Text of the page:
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Pension flexibilities: the 'freedom and choice' reforms

Published Thursday, September 29, 2016

Looks at the rules which came into force in April 2015 giving people more flexibility about when and how to access their defined contribution pension savings

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Individuals with defined contribution (DC) pensions build up a pension fund using contributions, investment returns and tax relief. Before 6 April 2015, most people used their DC pension funds to purchase an annuity. This was strongly encouraged by pension tax legislation, which authorised lump sum or flexible payments in limited circumstances. The rationale was that tax incentives were designed to encourage people to save for an income in retirement.

Following the introduction of limited additional flexibility in 2011, the Coalition Government announced more radical reforms in Budget 2014. From 6 April 2015 people aged 55 and over would be able to make withdrawals from their DC pension pot “how they want, subject to their marginal rate of income tax in that year.” The necessary changes to pension tax legislation were introduced by the Taxation of Pensions Act 2014. To help people navigate the expanded range of options, a guidance service – Pension Wise – was established under the Pension Schemes Act 2015  see Library Briefing Paper SN 7042.

Following press reports of perceived difficulties, the Government launched a consultation in July 2015 on whether individuals were able to access the new pension flexibilities easily and at a reasonable cost. An update from the FCA said the overall majority of consumers appeared to have been able to take advantage of the new flexibilities, although there were some situations where this was not the case (PN15-28).

In its response to the consultation in February 2016, the Government announced proposals for making the transfer process smoother and more efficient. It has placed a duty on the FCA to impose a cap on early exit charges (Bank of England and Financial Services Act 2016, s35) and will do the same for trust-based schemes in the forthcoming Pensions Bill .

In its November 2015 report on Pension freedoms advice and guidance, the Work and Pensions Committee called for publication of regular data and research to track the longer term consequences of decisions. In its response, the Government said it was to “ensure that key indicators were being captured and monitored” (para 2.7). In July 2016, the FCA published the terms of reference for its Retirement Outcomes Review, which is to produce its final report in September 2017. Data it had collected so far showed that:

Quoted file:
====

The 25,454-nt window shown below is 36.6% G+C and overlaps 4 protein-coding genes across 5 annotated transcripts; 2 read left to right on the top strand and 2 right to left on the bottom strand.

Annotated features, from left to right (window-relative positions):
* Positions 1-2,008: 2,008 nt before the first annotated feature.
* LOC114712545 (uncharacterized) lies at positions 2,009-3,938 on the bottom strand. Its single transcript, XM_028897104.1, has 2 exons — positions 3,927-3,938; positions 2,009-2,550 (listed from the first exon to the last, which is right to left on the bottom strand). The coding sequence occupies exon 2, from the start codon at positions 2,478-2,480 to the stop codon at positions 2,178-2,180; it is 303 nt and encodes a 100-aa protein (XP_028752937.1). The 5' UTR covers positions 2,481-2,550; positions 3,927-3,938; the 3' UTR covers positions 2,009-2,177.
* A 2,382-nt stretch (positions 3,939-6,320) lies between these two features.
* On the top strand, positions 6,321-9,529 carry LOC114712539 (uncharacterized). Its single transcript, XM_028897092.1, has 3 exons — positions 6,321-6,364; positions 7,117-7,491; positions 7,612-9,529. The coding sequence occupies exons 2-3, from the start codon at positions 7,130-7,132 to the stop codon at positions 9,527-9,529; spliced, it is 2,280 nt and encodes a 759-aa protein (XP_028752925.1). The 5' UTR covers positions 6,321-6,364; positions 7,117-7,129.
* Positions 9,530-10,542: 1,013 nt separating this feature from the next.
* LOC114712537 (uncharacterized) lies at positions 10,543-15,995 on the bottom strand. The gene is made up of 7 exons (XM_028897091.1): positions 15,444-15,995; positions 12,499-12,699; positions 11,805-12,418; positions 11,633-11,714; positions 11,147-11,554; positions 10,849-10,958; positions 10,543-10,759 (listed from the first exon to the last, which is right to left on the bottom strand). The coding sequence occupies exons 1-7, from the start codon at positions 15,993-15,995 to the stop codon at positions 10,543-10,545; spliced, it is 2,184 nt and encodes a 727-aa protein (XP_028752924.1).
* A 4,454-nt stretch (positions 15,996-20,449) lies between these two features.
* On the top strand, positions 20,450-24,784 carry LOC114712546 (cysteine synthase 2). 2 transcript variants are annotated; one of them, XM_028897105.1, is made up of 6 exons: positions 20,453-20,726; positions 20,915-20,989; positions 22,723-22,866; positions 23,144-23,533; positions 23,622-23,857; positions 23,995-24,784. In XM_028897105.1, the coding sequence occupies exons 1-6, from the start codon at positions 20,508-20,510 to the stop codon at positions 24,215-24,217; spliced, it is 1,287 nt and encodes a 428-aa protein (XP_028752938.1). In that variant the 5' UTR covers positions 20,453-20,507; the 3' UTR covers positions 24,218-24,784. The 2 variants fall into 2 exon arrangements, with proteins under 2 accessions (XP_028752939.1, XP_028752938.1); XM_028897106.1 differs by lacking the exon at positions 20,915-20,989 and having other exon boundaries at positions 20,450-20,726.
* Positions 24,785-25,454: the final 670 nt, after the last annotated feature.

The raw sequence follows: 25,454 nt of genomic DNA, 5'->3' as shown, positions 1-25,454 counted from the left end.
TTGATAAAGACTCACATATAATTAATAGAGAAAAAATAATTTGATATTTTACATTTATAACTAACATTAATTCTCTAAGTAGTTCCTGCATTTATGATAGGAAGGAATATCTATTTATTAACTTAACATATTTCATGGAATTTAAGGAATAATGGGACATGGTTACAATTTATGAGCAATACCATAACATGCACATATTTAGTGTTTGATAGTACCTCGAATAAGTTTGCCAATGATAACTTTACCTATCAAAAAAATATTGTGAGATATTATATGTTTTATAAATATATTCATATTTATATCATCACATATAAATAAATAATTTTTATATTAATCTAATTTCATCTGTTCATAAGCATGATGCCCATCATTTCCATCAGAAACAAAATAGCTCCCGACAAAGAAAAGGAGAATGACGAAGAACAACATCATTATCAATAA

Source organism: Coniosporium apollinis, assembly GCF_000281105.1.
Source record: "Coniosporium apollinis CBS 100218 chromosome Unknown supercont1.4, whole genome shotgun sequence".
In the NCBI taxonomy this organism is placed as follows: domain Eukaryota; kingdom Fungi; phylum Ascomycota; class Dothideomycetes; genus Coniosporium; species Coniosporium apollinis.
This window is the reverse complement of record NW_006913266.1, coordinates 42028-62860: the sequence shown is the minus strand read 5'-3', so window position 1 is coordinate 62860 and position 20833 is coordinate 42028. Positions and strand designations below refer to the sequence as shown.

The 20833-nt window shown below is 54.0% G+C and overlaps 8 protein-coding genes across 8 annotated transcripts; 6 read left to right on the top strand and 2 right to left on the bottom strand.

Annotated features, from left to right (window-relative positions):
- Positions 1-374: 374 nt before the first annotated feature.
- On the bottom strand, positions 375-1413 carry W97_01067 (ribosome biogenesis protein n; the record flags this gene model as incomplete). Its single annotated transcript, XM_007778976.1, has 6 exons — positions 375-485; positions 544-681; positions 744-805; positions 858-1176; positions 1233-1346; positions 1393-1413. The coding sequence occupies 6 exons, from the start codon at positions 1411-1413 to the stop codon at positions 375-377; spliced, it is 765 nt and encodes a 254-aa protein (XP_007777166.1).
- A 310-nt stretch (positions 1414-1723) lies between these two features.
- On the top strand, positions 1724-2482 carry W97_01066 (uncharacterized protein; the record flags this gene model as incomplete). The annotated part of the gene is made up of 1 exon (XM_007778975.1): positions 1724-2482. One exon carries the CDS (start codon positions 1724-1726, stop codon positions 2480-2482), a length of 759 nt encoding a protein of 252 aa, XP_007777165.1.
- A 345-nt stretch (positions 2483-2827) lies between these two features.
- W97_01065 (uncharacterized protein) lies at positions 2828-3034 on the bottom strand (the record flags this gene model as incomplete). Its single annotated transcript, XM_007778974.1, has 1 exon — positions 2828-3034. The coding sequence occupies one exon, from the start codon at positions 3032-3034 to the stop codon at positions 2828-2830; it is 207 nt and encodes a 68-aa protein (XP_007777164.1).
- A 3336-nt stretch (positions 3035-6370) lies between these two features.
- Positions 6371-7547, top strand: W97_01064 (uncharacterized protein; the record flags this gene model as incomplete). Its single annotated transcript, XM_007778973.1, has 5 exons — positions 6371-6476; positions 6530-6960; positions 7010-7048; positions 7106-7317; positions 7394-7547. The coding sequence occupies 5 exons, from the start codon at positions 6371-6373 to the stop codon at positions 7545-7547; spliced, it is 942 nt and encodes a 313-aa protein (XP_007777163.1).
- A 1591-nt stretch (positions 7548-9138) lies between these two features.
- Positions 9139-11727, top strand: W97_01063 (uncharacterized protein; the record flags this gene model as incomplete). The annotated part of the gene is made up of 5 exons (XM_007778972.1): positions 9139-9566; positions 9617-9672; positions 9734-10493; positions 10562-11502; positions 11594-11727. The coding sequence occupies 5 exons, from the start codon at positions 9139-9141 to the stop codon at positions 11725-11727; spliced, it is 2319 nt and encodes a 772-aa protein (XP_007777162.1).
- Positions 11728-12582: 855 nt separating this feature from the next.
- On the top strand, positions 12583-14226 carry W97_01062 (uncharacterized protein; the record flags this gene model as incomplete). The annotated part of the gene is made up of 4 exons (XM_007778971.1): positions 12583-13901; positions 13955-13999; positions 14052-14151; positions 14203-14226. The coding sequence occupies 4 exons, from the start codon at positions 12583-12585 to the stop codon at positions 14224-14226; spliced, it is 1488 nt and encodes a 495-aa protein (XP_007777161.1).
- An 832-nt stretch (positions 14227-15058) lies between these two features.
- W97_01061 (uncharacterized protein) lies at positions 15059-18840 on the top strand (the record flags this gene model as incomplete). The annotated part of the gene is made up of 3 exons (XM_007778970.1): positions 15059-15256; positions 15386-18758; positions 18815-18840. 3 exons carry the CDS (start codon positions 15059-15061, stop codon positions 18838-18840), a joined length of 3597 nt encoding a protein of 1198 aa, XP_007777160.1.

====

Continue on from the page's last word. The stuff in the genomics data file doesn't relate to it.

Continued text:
• More than half of customers are staying with their existing pension provider when accessing their pension savings;
  • A higher number of consumers were entering income drawdown products without use of a regulated advisers; and
  • There had been a significant number of consumers taking full encashment or making high rates of cash withdrawals from their pension savings

It said this suggested that concerns it had previously highlighted – regarding the ability of consumers to make informed decisions and place competitive pressure on firms in the light of increased choice and complexity and increased mass market access to higher-risk products – were being borne out in practice (para 4.6-9).

Plans to allow existing annuity holders the right to sell their income stream to a third party are discussed in Library Briefing Paper CBP-07077 Secondary annuities market (September 2016).

Commons Briefing papers SN06891

Author: Djuna Thurley

Topic: Pensions

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